On the occasion of the publication of Michael Hofmann's new translation of Alfred Döblin’s novel Berlin Alexanderplatz, Deutsches Haus at NYU and New York Review Books present a reading and conversation between Hofmann and Ian Buruma, the editor of The New York Review of Books. Alfred P. Doblin, the author’s grandson, will read a short part of the new translation and share some remarks at the beginning of the event.
About the book:
Berlin Alexanderplatz, the great novel of Berlin and the doomed Weimar Republic, is one of the most celebrated books of the twentieth century, gruesome, farcical, and appalling, word drunk, pitchdark. In Michael Hofmann’s extraordinary new translation, Alfred Döblin’s masterpiece lives in English for the first time.
As Döblin writes in the opening pages (as translated here by Michael Hofmann):
The subject of this book is the life of the former cement worker and haulier Franz Biberkopf in Berlin. As our story begins, he has just been released from prison, where he did time for some stupid stuff; now he is back in Berlin, determined to go straight. To begin with, he succeeds. But then, though doing all right for himself financially, he gets involved in a set-to with an unpredictable external agency that looks an awful lot like fate. Three times the force attacks him and disrupts his scheme. The first time it comes at him with dishonesty and deception. Our man is able to get to his feet, he is still good to stand. Then it strikes him a low blow. He has trouble getting up from that, he is almost counted out. And finally it hits him with monstrous and extreme violence.
Michael Hofmann's new translation of Berlin Alexanderplatz will be on sale at the event courtesy of New York Review Books.
Michael Hofmann is a poet, translator, and essayist. He was born in Freiburg, Germany, and moved to the UK at age four. When his family returned to Germany, Hofmann stayed behind, first at boarding schools and later Magdalene College, Cambridge University, where he earned his BA and MA. His first book of poetry, Nights in the Iron Hotel (1983), earned him instant acclaim in Britain. His second book, Acrimony (1986), won a Geoffrey Faber Memorial Prize. Hofmann’s other collections of poetry include K.S. in Lakeland: New and Selected Poems (1990), Corona, Corona (1993), Approximately Nowhere (1999), and Selected Poems (2009). Hofmann has translated more than 70 books from German, including works by Hans Fallada, Franz Kafka, Ernst Jünger, Joseph Roth, and Wim Wenders. He is the editor of the anthologies After Ovid: New Metamorphoses (1994) and Twentieth Century German Poetry (2006). Hofmann regularly publishes reviews and essays in the London Review of Books and Poetry magazine. His essays have been collected in two volumes, Behind the Lines: Pieces on Writing and Pictures (2002) and Where Have You Been? (2014). Hofmann is the recipient of numerous honors and awards for his poetry and translations, including a Cholmondeley Award, an IMPAC Dublin Literary Award, a PEN/Book-of-the-Month Club Translation Prize, an Oxford-Weidenfeld Translation Prize, and a Helen and Kurt Wolff Translator’s Prize. A member of the American Academy of Arts and Sciences and the Deutsche Akademie der Künste, Hofmann teaches full time at the University of Florida.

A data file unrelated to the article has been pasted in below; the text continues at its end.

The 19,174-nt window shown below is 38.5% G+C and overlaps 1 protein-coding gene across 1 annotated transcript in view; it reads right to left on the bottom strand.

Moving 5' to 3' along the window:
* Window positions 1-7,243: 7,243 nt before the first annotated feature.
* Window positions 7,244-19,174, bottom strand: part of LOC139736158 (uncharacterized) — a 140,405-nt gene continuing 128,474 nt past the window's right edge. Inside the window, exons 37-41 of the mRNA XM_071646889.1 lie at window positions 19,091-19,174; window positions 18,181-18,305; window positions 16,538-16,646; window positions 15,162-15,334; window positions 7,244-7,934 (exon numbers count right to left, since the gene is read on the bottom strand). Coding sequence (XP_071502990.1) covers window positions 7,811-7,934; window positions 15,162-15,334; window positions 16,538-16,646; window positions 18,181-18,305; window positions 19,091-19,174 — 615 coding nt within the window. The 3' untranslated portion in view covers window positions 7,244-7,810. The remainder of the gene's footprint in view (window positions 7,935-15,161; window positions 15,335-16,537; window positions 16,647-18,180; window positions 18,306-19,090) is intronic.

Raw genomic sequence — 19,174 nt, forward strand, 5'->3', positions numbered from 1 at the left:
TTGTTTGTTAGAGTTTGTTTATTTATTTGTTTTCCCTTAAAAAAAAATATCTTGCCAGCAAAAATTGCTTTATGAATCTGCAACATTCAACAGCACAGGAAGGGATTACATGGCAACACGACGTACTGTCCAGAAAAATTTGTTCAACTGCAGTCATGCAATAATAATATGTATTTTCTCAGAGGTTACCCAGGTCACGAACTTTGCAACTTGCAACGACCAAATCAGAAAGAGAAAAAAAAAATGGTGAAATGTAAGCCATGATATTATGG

Ian Buruma is the editor of the New York Review of Books. He was educated in Holland and Japan, where he studied history, Chinese literature, and Japanese cinema. He lived in Tokyo in the 1970s, where he acted in Kara Juro’s Jokyo Gekijo and participated in Maro Akaji’s butoh dancing company Dairakudakan. In the 1980s, he worked as a journalist travelling and reporting from all over Asia. He was Cultural Editor of The Far Eastern Economic Review, Hong Kong (1983–86) and Foreign Editor of The Spectator, London (1990–91), and has been a Fellow at the Wissenschaftskolleg, Berlin, the Woodrow Wilson Center, Washington D.C., St. Antony’s College, Oxford, and Remarque Institute, NYU. He is currently Paul W. Williams Professor of Democracy, Human Rights, and Journalism at Bard College in Annandale-on-Hudson, NY. Ian Buruma was awarded the Erasmus Prize (2008), the Shorenstein Journalism Award (2008), the Abraham Kuyper Prize at the Princeton Theological Seminary (2012), and was voted as one of the Top 100 Public Intellectuals by the Foreign Policy/Prospect magazines (2008 and 2010). He won the Los Angeles Times Book Prize for the Best Current Interest Book for his book Murder in Amsterdam: The Death of Theo van Gogh and the Limits of Tolerance (Penguin USA), as well as the 2015 PEN/Diamondstein-Spielvogel Award for the Art of the Essay for Theater of Cruelty. Buruma now writes about a broad range of political and cultural subjects for major publications, most frequently for The New York Review of Books, The New Yorker, The New York Times, The Guardian, La Repubblica, and NRC Handelsblad. His most recent book, A Tokyo Romance: A Memoir, was published in 2018.
“Berlin Alexanderplatz”: An Evening with Ian Buruma and Michael Hofmann is a DAAD-sponsored event.
Events at Deutsches Haus are free and open to the public. If you would like to attend this event please send an email to firstname.lastname@example.org. As space at Deutsches Haus is limited, please arrive ten minutes prior to the event to ensure you get a good seat. Thank you!